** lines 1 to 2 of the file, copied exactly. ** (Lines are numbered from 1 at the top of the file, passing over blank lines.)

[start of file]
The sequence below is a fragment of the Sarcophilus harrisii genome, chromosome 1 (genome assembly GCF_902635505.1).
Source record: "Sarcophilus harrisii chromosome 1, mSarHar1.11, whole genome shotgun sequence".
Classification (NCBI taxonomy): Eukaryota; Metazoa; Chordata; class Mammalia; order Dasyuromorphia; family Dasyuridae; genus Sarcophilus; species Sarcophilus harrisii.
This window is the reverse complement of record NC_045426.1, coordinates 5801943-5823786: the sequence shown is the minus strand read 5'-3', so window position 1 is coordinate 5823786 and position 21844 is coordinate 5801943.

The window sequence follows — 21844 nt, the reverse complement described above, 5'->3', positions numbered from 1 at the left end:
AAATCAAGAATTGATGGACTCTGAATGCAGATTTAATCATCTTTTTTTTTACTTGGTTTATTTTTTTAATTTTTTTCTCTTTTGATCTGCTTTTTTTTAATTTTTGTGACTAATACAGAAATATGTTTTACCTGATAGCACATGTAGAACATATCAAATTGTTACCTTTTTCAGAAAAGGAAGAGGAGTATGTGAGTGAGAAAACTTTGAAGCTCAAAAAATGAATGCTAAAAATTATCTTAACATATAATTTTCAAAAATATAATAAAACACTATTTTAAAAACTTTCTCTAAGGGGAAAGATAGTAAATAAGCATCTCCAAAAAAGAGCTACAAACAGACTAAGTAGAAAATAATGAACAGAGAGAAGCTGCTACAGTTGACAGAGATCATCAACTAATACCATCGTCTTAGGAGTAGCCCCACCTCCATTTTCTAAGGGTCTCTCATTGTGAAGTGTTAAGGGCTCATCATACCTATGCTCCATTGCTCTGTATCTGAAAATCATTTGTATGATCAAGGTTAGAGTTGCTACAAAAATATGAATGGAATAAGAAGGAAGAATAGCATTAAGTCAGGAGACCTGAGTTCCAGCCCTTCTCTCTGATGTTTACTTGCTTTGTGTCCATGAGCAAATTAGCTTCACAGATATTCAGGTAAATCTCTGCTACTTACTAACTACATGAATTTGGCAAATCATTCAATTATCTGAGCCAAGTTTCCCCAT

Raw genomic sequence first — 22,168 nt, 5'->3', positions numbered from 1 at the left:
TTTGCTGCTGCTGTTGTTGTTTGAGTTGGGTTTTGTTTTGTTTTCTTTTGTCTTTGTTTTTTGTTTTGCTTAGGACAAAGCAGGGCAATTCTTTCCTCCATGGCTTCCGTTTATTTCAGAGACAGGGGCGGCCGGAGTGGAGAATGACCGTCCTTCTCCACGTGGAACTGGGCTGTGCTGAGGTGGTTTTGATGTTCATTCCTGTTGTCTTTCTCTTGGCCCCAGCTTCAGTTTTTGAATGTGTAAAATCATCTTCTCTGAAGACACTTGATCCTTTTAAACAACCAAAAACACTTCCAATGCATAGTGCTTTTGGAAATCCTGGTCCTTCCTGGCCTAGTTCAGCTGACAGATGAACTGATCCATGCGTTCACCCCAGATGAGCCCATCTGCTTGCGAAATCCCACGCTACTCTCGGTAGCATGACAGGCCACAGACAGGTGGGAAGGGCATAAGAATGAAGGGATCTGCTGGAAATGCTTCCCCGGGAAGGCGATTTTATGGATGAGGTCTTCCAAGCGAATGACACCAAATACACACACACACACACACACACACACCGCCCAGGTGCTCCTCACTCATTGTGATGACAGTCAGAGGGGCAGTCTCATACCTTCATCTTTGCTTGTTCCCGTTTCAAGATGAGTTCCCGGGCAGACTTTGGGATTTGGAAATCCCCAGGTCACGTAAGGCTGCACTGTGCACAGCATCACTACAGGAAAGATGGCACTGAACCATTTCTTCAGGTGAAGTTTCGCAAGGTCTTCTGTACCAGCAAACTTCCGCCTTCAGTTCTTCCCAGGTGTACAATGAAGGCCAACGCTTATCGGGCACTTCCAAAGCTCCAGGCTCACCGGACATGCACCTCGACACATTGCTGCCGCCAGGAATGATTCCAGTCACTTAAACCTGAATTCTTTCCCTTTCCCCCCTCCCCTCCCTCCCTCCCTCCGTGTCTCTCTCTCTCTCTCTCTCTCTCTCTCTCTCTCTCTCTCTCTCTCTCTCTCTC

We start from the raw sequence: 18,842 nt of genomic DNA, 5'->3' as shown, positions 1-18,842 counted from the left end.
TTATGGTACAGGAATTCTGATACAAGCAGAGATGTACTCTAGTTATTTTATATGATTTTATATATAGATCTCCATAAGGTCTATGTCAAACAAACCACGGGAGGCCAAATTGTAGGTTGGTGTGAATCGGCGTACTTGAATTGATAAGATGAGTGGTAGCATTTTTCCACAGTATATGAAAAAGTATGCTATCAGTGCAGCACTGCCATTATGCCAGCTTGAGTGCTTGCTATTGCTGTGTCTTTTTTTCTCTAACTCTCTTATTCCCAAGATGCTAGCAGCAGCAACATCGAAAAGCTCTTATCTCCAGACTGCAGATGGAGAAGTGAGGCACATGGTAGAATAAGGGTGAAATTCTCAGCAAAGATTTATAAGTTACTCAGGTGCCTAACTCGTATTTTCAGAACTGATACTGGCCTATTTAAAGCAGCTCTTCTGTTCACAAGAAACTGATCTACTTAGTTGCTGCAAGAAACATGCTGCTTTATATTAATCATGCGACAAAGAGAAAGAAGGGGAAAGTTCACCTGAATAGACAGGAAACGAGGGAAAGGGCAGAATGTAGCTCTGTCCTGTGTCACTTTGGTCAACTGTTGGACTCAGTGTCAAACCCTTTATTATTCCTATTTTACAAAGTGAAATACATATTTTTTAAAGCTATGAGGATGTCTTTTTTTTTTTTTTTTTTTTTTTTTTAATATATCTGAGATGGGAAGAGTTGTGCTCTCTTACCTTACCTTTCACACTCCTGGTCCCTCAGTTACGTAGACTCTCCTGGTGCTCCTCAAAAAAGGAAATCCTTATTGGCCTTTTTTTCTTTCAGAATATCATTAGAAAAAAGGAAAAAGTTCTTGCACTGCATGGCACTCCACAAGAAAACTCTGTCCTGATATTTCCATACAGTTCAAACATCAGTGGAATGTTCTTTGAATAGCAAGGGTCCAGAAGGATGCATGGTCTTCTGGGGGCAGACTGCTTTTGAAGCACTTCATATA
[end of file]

The sequence below is a fragment of the Sarcophilus harrisii genome, chromosome 1 (genome assembly GCF_902635505.1).
Source record: "Sarcophilus harrisii chromosome 1, mSarHar1.11, whole genome shotgun sequence".